Deployment is a common experience that many military families go through.
Every deployment looks different, from how long they are gone, to where they go, to how they will be able to communicate with you.
Start getting yourself familiar with the stages of military deployments now so that you can better understand and navigate each stage when it comes.
The pre-deployment stage consists of the moment you become aware of an upcoming deployment up until the actual deployment begins.
Lots of Emotions
Deployment becomes more than just a vague idea. It’s real and it’s emotional.
And it is completely normal to feel a huge range of emotions.
I’ve heard of everything from anger to sadness to even a bit of joy or relief. (Hey, I’m not judging!)
Lots of Questions
Once the initial shock wears off, the questions usually come next.
Where to? For how long? When does it start? How will we communicate? What will you be doing? How will you get there?…
Some units will offer a brief for spouses before deployment so they can ask questions and find support. Ask your service member to inform you if their unit offers this!
This is also an EXCELLENT time to start refining your expectations with each other.
Emotionally, physically, financially, and in terms of communication.
If they are available to chat, do you expect a phone call, even if it’s in the middle of the night?
How will your big celebrations look, like birthdays or holidays?
This refers to the time leading up to the actual deployment.
While it’s important to make logical preparations for the deployment (such as how the bills will get paid, where you’ll be living, getting a POA…), it’s also incredibly beneficial to prepare emotionally.
This can include anything from discussing romantic expectations, to connecting with other spouses within the service member’s unit, to finding a therapist, to starting a class or joining a church.
It’s honestly hard to know how you’ll “hold up” until the moment comes. But you know yourself and your family best!
Give yourself grace and patience. This waiting time can be difficult, too.
The deployment stage consists of the time between the moment the deployment begins and the moment the deployment ends.
At first, finding a “new normal” is going to be difficult.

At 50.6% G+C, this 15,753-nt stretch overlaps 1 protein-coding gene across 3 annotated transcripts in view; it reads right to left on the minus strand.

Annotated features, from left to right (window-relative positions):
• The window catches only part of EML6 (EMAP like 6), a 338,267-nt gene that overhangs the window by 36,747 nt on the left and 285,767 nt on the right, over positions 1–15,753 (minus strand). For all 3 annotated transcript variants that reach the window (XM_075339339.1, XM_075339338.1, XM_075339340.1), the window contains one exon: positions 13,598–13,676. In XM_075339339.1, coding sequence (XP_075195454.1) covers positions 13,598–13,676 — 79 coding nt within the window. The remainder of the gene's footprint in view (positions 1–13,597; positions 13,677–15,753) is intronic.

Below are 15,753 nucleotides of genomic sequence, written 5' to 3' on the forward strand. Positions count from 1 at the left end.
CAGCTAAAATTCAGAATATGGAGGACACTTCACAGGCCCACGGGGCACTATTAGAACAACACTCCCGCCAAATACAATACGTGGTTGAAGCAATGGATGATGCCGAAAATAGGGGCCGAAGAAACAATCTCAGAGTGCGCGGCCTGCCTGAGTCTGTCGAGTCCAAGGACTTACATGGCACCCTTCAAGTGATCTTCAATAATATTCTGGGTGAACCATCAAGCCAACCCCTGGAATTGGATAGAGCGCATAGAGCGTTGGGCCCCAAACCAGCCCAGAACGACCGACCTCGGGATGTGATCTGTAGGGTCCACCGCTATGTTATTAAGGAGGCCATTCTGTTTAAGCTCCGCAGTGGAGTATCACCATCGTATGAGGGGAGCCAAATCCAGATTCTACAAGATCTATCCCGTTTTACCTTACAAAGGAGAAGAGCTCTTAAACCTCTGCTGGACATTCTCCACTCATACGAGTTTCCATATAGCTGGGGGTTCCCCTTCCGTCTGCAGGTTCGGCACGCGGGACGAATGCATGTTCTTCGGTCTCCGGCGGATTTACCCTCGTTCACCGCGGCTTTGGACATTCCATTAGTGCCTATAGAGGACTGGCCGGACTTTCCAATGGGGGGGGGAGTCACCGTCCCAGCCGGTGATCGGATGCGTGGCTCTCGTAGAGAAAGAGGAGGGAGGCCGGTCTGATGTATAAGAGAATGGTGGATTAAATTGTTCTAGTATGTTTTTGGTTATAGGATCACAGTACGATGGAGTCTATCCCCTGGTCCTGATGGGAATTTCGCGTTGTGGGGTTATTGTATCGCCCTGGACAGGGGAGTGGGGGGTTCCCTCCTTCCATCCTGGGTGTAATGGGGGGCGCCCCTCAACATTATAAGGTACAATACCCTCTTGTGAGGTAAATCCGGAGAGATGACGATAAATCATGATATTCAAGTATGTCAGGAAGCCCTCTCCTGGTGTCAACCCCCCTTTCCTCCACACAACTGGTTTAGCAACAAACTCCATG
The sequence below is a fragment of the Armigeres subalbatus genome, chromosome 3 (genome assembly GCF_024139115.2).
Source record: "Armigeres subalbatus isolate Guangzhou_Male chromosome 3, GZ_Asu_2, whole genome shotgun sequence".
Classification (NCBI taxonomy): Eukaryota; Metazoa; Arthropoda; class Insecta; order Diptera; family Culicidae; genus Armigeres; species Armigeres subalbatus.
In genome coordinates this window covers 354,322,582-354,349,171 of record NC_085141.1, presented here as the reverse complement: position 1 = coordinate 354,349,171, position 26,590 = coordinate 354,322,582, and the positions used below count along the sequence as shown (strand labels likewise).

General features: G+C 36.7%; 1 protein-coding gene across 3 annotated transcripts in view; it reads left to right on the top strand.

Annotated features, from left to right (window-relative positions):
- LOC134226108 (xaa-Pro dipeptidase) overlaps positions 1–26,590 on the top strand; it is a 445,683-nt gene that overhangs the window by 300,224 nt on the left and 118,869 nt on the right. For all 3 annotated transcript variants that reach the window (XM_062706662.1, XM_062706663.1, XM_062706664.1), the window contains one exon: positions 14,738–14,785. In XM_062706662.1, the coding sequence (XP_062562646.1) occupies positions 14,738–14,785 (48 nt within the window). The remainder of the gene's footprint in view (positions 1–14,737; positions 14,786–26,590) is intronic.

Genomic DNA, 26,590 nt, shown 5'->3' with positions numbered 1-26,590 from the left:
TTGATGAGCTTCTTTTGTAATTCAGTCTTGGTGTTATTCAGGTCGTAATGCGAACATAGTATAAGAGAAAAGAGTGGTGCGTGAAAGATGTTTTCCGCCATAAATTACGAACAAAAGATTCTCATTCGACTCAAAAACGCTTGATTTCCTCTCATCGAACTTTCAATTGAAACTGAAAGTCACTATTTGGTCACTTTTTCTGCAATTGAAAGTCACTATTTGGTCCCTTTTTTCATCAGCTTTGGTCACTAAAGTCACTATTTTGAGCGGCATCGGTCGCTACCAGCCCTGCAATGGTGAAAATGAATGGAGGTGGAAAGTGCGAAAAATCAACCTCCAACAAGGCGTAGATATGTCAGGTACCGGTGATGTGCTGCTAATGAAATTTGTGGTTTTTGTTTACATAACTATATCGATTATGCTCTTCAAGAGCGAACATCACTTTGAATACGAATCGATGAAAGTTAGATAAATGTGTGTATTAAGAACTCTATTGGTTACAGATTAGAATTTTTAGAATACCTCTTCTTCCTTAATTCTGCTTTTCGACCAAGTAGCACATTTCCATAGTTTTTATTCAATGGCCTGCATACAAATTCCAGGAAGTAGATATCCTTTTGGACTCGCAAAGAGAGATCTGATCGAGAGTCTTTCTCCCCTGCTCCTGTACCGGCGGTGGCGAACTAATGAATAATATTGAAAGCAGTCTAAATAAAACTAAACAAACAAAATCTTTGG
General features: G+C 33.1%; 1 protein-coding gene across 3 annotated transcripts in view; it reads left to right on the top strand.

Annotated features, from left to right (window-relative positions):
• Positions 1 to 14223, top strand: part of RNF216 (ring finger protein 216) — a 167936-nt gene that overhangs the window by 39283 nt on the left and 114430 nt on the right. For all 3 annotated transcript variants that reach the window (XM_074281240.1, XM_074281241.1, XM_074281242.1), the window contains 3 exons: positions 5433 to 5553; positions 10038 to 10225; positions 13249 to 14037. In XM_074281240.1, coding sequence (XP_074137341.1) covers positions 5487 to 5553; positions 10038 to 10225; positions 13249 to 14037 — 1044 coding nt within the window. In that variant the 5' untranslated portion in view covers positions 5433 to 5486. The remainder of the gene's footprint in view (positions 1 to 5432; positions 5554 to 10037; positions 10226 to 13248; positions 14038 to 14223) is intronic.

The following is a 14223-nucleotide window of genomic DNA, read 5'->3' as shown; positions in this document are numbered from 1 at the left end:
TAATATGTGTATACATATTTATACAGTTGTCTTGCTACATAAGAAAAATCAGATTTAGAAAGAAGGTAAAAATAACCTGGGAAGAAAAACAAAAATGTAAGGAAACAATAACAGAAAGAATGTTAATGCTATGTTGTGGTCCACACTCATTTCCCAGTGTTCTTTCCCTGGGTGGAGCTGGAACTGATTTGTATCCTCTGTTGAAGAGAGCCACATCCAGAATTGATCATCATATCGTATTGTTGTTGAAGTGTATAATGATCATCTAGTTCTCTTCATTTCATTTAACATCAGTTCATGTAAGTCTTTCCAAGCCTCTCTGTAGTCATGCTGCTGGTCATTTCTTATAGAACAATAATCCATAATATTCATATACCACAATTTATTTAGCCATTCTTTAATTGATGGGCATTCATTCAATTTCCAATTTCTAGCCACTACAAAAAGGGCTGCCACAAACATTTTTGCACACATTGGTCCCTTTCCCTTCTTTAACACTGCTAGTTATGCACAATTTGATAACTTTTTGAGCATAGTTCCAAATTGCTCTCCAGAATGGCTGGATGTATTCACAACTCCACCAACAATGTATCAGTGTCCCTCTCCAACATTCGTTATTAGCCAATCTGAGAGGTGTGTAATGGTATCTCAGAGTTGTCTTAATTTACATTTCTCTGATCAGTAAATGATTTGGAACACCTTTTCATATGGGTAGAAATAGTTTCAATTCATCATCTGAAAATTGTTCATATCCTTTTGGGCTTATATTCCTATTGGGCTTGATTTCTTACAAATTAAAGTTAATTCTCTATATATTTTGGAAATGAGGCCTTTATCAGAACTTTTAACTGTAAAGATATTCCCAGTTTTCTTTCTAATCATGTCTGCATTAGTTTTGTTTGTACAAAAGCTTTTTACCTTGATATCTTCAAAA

A constant in your life was removed, and it’s completely normal to want to shut down, bury yourself in tasks, or even feel angry at your service member or the military for putting you in this position.
Allow yourself the space to feel the hurt. I know it sucks, and I know it feels like it will never end.
At this stage, usually about a month into the deployment, you get into a new routine.
You discover that you really can do it, even though you don’t want to.
Obviously, you still miss them, but you find ways to cope, people to lean on, and you learn more about what your needs are and how to meet them.
This stage refers to the last stretch of the deployment, which could last anywhere from a week to a month.
Lots of emotions are felt (again!) about homecoming, getting your person back, and so much more.
The main emotion tends to be anticipation! Both for seeing your person again, and feeling wary about reintegration.
This is a great time to clean up your space and plan out a few dates to go on once they get back.
This stage starts at homecoming and can last for many months after the deployment ends.
Homecoming isn’t always the emotional pictures on a runway with signs. I mean, sometimes it is!
And sometimes it’s picking up your person in the middle of the night from the airport.
Or greeting them at the port in a rainstorm.
Homecoming often looks different for everyone.
Now knowing this, try not to get stuck on exactly HOW the reunion will look. This can lead to unmet expectations.
Instead, just focus on reuniting with them.
It might be a bit awkward, and that’s ok! You’ve been apart for a while, and it can almost feel like first date jitters.
Again, it’s different for everyone. It might even feel like no time passed at all.
Like all things deployment, this experience is vastly different for everyone.
For some families, it feels like their return is messing up the rhythm they got into.
For others, there’s a lot of disagreements and fighting.
For others, their person fits back in perfectly like the last puzzle piece.
And sometimes, it can feel like all of those things within one day!
Once this stage begins, don’t expect everything to go back to how it was in a day, or a week, or even a month.
A new normal doesn’t have to be a bad thing!
Give yourself (and your service member) grace and patience.
You get to relearn them, show them the growth you’ve experienced, and finally get your person back.